Note: The mothers of all Jewbellish staff are shepping much nachas as our High Holiday video won the top honors on the Haaretz Rosh Hashana music video awards.
The following was posted on Haaretz.com:
Forget Miley: The rage is Rosh Hashana videos
From expensive high-end productions to low-grade amateur recordings, more and more people are turning the Rosh Hashana video genre into a holiday tradition. Take a look at the best of 5774.
With many people apparently far more interested in the antics of Miley Cyrus at the 2013 MTV Video Music Awards Sunday night than in the impending conflict with Syria, it feels like the right time to assess this year’s new crop of Rosh Hashanah videos being released, as the Jewish New Year quickly approaches.
In what has become a modern New Year tradition (we’re using the word ‘tradition’ loosely here, because let’s face it, how traditional is any YouTube-based phenomenon?) a growing list of institutions and artists are trying to grab our attention with Rosh Hashana-themed videos, most, but not all involving musical performances. Some of the videos are expensive high-end productions, others recorded by amateurs on basic equipment or on cell phones. What is interesting is that their success or failure rarely rides on the monetary investment. Whether or not a given video goes ‘viral’ and pile up thousands of hits depends far more on the level of originality, humor and entertainment value.
So without further ado, here are the 2013 – or to put it more appropriately – the 5774 – standouts in the Rosh Hashanah race.
“Very Pretty yet Utterly Predictable” Award: ‘Rosh Hashana, Time to Get Clarity,’ Aish HaTorah
The production values in this video are excellent and the music and dancing top drawer, but there’s just nothing too exciting or innovative about this video. Its elements are identical to those of previous Aish offerings. You’ve got your breakdancing yeshiva bochurs leaping around the Old City of Jerusalem, flaunting their boy-band moves, (no girls or women appear, heaven forbid!) you’ve got your cute blond prepubescent Orthodox Justin Bieber, and your 70’s Deadhead-turned-Carlebach hassid guitarist and singer with the long beard rocking out. And then there’s the catchy song melody based on one of the year’s big pop hits, with preachy lyrics imploring us to be a better person in the New Year. The revised lyrics are not always a great fit for the song in this case – changing “Time to Get Lucky” into “Time to Get Clarity,” means shoving an extra syllable into the chorus, which makes it sound rather forced.
“Yeshiva Boys Just Wanna Have Fun” Award: ‘Six13 – Shana Tova‘ (2013 Rosh Hashanah Jam)
This hip-hoppy boy-band-meets religion video lacks the slick dance moves than the Aish Ha Torah video, but takes itself less seriously and is more fun with a better spirit of whimsy. I like the scenes of various weird and costumed characters in Times Square, including the infamous Elmo enjoying apples and honey, and the tossing of various kinds of bread into the Hudson River for the Rosh Hashanah custom of tashlich, the casting off of sins. Also, it’s nice that though the singers are Orthodox, the message in the rap is welcoming and pluralistic “Conservative, Orthodox, Reform, or whatever no matter what kind of Jew you are! Our voices join and say “Shana Tova!” (na na na na …)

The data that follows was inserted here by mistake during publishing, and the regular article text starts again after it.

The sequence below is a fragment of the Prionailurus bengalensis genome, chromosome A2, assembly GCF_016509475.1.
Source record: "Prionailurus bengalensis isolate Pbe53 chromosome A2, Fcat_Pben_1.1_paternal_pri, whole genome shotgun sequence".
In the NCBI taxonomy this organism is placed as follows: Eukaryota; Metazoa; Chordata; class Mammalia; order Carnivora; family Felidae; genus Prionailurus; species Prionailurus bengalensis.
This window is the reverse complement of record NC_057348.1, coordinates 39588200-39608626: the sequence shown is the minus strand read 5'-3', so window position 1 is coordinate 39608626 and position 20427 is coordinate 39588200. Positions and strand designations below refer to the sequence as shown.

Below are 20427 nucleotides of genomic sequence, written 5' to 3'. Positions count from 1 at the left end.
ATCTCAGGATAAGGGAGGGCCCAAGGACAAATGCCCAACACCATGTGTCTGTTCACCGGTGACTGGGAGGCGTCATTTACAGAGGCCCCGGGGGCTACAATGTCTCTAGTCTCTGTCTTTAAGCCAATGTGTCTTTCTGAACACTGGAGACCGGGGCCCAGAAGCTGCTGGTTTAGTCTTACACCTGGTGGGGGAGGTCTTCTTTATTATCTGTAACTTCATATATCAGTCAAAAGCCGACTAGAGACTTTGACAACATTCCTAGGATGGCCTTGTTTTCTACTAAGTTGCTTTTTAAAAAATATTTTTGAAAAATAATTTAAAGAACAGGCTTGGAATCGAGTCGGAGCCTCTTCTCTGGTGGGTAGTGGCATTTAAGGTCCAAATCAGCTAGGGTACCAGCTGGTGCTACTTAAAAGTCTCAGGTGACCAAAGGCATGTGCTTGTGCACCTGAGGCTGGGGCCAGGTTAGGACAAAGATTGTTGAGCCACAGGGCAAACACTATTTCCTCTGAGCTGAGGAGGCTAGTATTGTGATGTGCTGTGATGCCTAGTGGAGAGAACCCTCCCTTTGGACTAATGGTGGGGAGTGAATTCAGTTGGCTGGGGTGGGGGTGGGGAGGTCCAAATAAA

The “Creatively Geeky” Award: ‘Aiming Higher: A New Year’s Experiment,’ Haifa Technion
It’s very cool to watch the complex experiment created by two enterprising engineering students in which a high-tech crossbow shoots an arrow, propelling an apple slice into a balloon filled with honey carried aloft, with the honey-coated apple is caught by the president of the Technion. Beautifully executed, but the downside is that you can’t dance to it, and for this reason, if we’re being honest, this video doesn’t even come close to rivalling last year’s runaway Technion hip-hop robot hit.
“Funniest Parody” Award: ‘Temple Run – High Holiday Edition,’ Jewbellish
Anyone familiar with the popular game application Temple Run will love watching the real-life re-creation, showing a guy running around Los Angeles (the video is a play on words as many Reform Jews use the phrases ‘attending synagogue’ and ‘going to Temple’ interchangeably.) The background noise are the sound effects of the game, as our hero drops coins in charity boxes and kisses mezuzahs as he runs. It’s unclear whether he’s running to synagogue or away from it – but the message is clearly – get thee to a house of prayer on the holiday. The chase ends with a splash at the Santa Monica Pier, and a soulful version of “I Got the ‘What Page are we on in the Prayer Book Blues?”
It comes as no surprise that this one is concise, classy and funny, once you learn that it was written and directed by Mendy Pellin, who was responsible for the immortal “How to dip your apple in honey” iHoliday video. Even in the Jewish world, the slickest comedy inevitably comes out of LA.